Boynton expands access to emergency contraception

Brady Averill

When Boynton Health Service’s doors are closed for the day, University students can still get access to emergency contraception at certain local pharmacies.

Previously, Boynton only offered emergency contraceptives for University students after hours at Cub Pharmacy in Roseville, Minn. This fall, it has expanded that access to Target Pharmacy in the Quarry shopping center and Hennepin County Medical Center, said Dr. Carol Nelson, a provider at Boynton’s Women’s Clinic.

The goal of the arrangement is to make emergency contraception more accessible, Nelson said. The selected pharmacies are close to campus, and the sooner emergency contraception is used, the better, she said.

“We want women to have access to it if they need it,” she said.

Emergency contraception is prescription-only, Nelson said, which means a pharmacist cannot just hand it out. First, a student must fill out necessary forms, which provide information about emergency contraception at one of the selected pharmacies. The pharmacist then pages someone from Boynton’s Women’s Clinic to give approval over the phone to dispense the medication, Nelson said.

However, at Hennepin County Medical Center, it’s not necessary to page anyone, because the center has staff members who can write prescriptions, she said.

The pharmacies, including Boynton, prescribe Levonorgestrel, also known as Plan B, which is a commonly used form of emergency contraception, according to Boynton’s Web site. It helps prevent pregnancy within five days of intercourse, Nelson said. Its primary job is to delay ovulation, prevent fertilization, and in rare cases, prevent implantation.

That’s where the controversy comes in. But Nelson said she doesn’t think there should be any.

She said some people confuse emergency contraception with the so-called abortion pill, but Plan B doesn’t cause an abortion. If a woman is pregnant and takes Plan B, it won’t affect the pregnancy, she said.

Without insurance, Plan B costs approximately $40 at Cub and Target pharmacies. At Boynton, it costs approximately $20, she said.

Plan B pill

Plan B is used to prevent pregnancy, not sexually transmitted diseases. It can be used within five days of unprotected sex, according to Boynton’s Web site.

It’s between 85 percent and 95 percent effective, according to the Web site.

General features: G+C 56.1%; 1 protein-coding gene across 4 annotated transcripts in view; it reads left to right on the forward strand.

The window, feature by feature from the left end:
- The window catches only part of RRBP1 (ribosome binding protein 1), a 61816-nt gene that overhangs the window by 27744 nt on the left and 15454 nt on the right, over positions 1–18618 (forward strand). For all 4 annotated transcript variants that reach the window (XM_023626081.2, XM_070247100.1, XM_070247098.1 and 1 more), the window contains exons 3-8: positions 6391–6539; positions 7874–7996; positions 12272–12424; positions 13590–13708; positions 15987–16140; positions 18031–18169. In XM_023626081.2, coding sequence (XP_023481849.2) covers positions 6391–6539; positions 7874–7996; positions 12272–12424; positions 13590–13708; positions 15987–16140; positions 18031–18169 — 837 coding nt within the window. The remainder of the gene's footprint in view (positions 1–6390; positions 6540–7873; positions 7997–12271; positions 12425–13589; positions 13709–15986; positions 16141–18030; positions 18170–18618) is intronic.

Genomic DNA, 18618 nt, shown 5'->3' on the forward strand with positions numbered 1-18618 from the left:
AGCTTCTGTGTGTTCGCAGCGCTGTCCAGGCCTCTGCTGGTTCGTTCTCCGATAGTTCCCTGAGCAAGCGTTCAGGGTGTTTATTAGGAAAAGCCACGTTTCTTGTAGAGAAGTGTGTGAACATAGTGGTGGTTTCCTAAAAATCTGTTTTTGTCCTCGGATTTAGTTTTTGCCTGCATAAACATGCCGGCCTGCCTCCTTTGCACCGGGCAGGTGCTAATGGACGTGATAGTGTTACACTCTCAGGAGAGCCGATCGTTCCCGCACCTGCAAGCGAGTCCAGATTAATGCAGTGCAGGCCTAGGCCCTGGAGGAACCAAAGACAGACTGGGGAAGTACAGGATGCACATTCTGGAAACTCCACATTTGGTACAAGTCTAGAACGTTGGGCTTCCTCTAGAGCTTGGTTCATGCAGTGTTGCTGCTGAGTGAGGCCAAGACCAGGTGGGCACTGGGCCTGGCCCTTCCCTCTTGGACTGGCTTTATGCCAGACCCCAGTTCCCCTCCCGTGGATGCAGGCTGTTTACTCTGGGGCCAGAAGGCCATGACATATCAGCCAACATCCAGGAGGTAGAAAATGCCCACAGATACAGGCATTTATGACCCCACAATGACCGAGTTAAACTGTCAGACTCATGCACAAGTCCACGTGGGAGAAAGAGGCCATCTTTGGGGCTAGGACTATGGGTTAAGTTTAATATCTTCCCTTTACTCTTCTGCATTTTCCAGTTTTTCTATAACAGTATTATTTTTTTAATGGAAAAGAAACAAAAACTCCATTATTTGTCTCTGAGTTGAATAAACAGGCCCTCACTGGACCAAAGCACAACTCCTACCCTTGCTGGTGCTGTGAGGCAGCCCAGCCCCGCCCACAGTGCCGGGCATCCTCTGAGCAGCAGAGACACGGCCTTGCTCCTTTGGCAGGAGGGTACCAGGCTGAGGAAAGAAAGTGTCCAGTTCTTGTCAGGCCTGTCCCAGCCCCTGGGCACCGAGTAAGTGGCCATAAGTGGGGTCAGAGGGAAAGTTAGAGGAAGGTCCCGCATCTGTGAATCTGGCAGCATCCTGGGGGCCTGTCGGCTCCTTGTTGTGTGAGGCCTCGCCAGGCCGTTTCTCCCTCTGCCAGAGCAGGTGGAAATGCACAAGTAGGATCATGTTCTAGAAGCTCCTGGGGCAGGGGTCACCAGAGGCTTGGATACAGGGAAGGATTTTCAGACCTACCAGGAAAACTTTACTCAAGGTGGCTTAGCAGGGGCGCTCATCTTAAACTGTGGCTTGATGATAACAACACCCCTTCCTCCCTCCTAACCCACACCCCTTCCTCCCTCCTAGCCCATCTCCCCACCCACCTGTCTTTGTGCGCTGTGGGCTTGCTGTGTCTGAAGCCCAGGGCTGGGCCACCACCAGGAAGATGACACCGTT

“It’s not as effective as many of the other forms of birth control that are readily available,” Nelson said.

And it should only be used as a backup, she said.

Students’ use

Posted outside Meghan Stelzig’s door in Pioneer Hall is information about where students can get emergency contraception.

The health advocate said residents will occasionally ask for emergency contraception. But because it’s prescription-only, she can’t provide it.

Boynton isn’t open all the time, she said, and therefore, students need to have other options.

Offering emergency contraception to students is a touchy topic, Stelzig said. It depends on students’ ideas and values on whether emergency contraception should be used, she said.

The 2004 Student Health Assessment Survey shows many students have used the contraception.

The survey asked if the students or their sexual partners had used emergency contraception in the last year.

Of those who said they were sexually active, 7.1 percent indicated they had either used or had a partner who used emergency contraception. Of those who had used it, 81 percent used it once, 14.8 percent used it twice and 4 percent used it more than two times. Of the 6,000 undergraduate and graduate students surveyed, 54.7 percent responded.

Supervalu, which does business with Cub Pharmacy in Roseville, would not comment on the number of emergency contraception prescriptions it has filled, and Target Corp. did not provide the information by print time.

Nelson said she didn’t know how many prescriptions for Plan B Boynton has given out so far this year.